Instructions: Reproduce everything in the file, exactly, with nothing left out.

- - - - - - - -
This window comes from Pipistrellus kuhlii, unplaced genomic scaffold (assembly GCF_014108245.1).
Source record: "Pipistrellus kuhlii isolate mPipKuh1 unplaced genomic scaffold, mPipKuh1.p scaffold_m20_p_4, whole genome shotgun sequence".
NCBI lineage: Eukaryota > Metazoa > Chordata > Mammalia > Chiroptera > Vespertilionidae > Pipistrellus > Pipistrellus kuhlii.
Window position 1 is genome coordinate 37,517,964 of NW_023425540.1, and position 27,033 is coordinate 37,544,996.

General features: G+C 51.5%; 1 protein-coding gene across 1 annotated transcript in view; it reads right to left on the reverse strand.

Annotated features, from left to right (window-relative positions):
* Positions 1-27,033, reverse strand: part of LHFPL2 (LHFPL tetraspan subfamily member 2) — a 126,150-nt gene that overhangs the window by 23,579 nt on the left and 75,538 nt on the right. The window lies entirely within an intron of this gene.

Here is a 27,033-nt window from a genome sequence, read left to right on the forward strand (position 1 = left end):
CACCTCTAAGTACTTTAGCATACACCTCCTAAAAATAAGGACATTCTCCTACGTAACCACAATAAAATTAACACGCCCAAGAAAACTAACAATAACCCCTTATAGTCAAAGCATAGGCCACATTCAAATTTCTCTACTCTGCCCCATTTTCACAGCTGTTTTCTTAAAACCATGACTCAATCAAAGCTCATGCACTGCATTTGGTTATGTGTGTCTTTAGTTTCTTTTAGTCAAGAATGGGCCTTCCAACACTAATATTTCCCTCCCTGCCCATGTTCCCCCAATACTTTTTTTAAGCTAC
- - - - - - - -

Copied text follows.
This window comes from Pipistrellus kuhlii, unplaced genomic scaffold (assembly GCF_014108245.1).
Source record: "Pipistrellus kuhlii isolate mPipKuh1 unplaced genomic scaffold, mPipKuh1.p scaffold_m20_p_4, whole genome shotgun sequence".
NCBI lineage: Eukaryota > Metazoa > Chordata > Mammalia > Chiroptera > Vespertilionidae > Pipistrellus > Pipistrellus kuhlii.
Window position 1 is genome coordinate 37,517,964 of NW_023425540.1, and position 27,033 is coordinate 37,544,996.

General features: G+C 51.5%; 1 protein-coding gene across 1 annotated transcript in view; it reads right to left on the reverse strand.

Annotated features, from left to right (window-relative positions):
* Positions 1-27,033, reverse strand: part of LHFPL2 (LHFPL tetraspan subfamily member 2) — a 126,150-nt gene that overhangs the window by 23,579 nt on the left and 75,538 nt on the right. The window lies entirely within an intron of this gene.

Here is a 27,033-nt window from a genome sequence, read left to right on the forward strand (position 1 = left end):
CACCTCTAAGTACTTTAGCATACACCTCCTAAAAATAAGGACATTCTCCTACGTAACCACAATAAAATTAACACGCCCAAGAAAACTAACAATAACCCCTTATAGTCAAAGCATAGGCCACATTCAAATTTCTCTACTCTGCCCCATTTTCACAGCTGTTTTCTTAAAACCATGACTCAATCAAAGCTCATGCACTGCATTTGGTTATGTGTGTCTTTAGTTTCTTTTAGTCAAGAATGGGCCTTCCAACACTAATATTTCCCTCCCTGCCCATGTTCCCCCAATACTTTTTTTAAGCTAC